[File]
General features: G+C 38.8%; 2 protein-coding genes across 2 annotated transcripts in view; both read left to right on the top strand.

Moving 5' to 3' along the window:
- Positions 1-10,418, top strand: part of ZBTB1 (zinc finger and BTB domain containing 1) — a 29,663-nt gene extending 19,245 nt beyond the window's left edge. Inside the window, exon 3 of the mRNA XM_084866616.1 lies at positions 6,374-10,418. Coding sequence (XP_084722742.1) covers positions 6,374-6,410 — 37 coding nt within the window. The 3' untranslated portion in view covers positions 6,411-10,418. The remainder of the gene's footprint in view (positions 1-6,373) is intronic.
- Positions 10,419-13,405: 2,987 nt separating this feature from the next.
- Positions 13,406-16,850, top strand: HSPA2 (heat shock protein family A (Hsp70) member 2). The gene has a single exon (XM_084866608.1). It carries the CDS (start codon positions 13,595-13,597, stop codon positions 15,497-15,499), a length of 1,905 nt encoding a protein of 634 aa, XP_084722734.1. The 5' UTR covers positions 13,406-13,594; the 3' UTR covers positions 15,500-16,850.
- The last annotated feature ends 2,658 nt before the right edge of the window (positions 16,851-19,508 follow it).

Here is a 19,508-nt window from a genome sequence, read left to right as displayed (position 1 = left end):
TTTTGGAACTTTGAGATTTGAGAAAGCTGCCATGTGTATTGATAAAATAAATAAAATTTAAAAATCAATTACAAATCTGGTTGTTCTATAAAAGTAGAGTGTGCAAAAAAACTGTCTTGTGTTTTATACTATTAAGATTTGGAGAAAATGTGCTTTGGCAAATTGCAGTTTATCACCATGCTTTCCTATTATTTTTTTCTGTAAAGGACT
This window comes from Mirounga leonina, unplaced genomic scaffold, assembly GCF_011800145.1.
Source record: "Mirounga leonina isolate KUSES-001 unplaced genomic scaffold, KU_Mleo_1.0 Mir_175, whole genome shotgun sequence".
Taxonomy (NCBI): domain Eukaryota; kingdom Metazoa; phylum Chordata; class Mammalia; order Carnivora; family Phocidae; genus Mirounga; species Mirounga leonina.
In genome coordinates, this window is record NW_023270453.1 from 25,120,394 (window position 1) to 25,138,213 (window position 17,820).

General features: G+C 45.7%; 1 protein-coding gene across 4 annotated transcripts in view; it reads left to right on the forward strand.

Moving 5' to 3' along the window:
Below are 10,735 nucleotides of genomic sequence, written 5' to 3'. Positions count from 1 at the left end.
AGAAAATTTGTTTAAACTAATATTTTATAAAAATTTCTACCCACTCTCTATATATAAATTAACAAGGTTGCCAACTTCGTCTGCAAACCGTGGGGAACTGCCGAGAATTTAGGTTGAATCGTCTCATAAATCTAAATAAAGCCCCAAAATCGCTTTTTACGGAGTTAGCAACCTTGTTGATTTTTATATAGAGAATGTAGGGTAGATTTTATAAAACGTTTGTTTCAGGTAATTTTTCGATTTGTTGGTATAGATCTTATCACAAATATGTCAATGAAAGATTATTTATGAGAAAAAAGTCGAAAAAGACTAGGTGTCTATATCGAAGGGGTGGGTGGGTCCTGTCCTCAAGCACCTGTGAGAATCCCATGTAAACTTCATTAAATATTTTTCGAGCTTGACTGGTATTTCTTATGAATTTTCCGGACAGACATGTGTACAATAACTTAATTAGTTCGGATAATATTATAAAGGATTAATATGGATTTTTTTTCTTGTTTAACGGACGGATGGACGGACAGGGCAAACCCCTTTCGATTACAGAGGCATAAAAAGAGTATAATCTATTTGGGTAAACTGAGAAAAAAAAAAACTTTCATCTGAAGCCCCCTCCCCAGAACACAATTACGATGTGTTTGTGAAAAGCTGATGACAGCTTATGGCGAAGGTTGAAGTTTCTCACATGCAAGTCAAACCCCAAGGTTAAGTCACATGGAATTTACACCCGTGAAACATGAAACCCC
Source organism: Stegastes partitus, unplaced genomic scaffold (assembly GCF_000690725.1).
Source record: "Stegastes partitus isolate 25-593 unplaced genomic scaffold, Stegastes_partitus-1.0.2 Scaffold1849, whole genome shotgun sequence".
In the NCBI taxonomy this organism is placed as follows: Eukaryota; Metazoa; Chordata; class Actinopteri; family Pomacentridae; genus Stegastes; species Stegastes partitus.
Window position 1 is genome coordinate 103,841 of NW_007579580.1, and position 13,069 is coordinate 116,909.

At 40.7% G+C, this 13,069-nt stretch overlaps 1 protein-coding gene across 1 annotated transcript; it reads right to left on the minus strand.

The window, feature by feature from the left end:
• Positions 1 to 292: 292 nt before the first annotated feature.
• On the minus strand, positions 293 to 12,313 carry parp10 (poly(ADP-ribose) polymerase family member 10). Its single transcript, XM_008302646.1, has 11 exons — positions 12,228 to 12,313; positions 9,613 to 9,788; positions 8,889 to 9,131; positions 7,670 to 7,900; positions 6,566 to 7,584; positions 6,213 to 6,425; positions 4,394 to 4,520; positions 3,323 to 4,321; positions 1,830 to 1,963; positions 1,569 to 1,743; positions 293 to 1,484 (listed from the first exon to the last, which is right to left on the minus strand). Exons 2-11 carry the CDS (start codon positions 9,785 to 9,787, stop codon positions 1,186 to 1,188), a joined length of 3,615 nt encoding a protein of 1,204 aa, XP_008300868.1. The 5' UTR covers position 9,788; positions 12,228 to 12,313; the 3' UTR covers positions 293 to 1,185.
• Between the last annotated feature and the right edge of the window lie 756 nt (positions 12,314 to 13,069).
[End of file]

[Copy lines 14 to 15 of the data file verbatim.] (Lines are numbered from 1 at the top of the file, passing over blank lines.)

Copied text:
Moving 5' to 3' along the window:
Below are 10,735 nucleotides of genomic sequence, written 5' to 3'. Positions count from 1 at the left end.